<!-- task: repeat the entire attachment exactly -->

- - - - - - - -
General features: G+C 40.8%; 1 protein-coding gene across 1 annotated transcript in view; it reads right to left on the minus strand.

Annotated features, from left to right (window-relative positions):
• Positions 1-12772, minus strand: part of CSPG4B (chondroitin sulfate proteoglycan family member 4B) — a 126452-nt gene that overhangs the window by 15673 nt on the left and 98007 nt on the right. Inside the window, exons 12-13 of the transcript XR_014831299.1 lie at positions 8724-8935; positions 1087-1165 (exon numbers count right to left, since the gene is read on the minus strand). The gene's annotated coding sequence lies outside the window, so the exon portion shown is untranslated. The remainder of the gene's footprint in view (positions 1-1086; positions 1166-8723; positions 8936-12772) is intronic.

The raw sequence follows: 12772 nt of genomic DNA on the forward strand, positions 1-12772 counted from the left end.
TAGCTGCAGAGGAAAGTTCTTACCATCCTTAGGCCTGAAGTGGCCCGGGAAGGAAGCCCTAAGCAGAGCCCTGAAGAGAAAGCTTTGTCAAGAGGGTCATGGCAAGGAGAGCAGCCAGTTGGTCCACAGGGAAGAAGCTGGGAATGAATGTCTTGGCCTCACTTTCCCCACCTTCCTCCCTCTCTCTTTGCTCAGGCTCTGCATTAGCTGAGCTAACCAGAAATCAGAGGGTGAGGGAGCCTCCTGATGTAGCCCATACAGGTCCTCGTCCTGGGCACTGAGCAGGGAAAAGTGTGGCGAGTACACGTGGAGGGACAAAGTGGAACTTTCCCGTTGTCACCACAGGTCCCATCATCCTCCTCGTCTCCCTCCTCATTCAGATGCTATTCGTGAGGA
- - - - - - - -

General features: G+C 40.8%; 1 protein-coding gene across 1 annotated transcript in view; it reads right to left on the minus strand.

Annotated features, from left to right (window-relative positions):
• Positions 1-12772, minus strand: part of CSPG4B (chondroitin sulfate proteoglycan family member 4B) — a 126452-nt gene that overhangs the window by 15673 nt on the left and 98007 nt on the right. Inside the window, exons 12-13 of the transcript XR_014831299.1 lie at positions 8724-8935; positions 1087-1165 (exon numbers count right to left, since the gene is read on the minus strand). The gene's annotated coding sequence lies outside the window, so the exon portion shown is untranslated. The remainder of the gene's footprint in view (positions 1-1086; positions 1166-8723; positions 8936-12772) is intronic.

The raw sequence follows: 12772 nt of genomic DNA on the forward strand, positions 1-12772 counted from the left end.
TAGCTGCAGAGGAAAGTTCTTACCATCCTTAGGCCTGAAGTGGCCCGGGAAGGAAGCCCTAAGCAGAGCCCTGAAGAGAAAGCTTTGTCAAGAGGGTCATGGCAAGGAGAGCAGCCAGTTGGTCCACAGGGAAGAAGCTGGGAATGAATGTCTTGGCCTCACTTTCCCCACCTTCCTCCCTCTCTCTTTGCTCAGGCTCTGCATTAGCTGAGCTAACCAGAAATCAGAGGGTGAGGGAGCCTCCTGATGTAGCCCATACAGGTCCTCGTCCTGGGCACTGAGCAGGGAAAAGTGTGGCGAGTACACGTGGAGGGACAAAGTGGAACTTTCCCGTTGTCACCACAGGTCCCATCATCCTCCTCGTCTCCCTCCTCATTCAGATGCTATTCGTGAGGA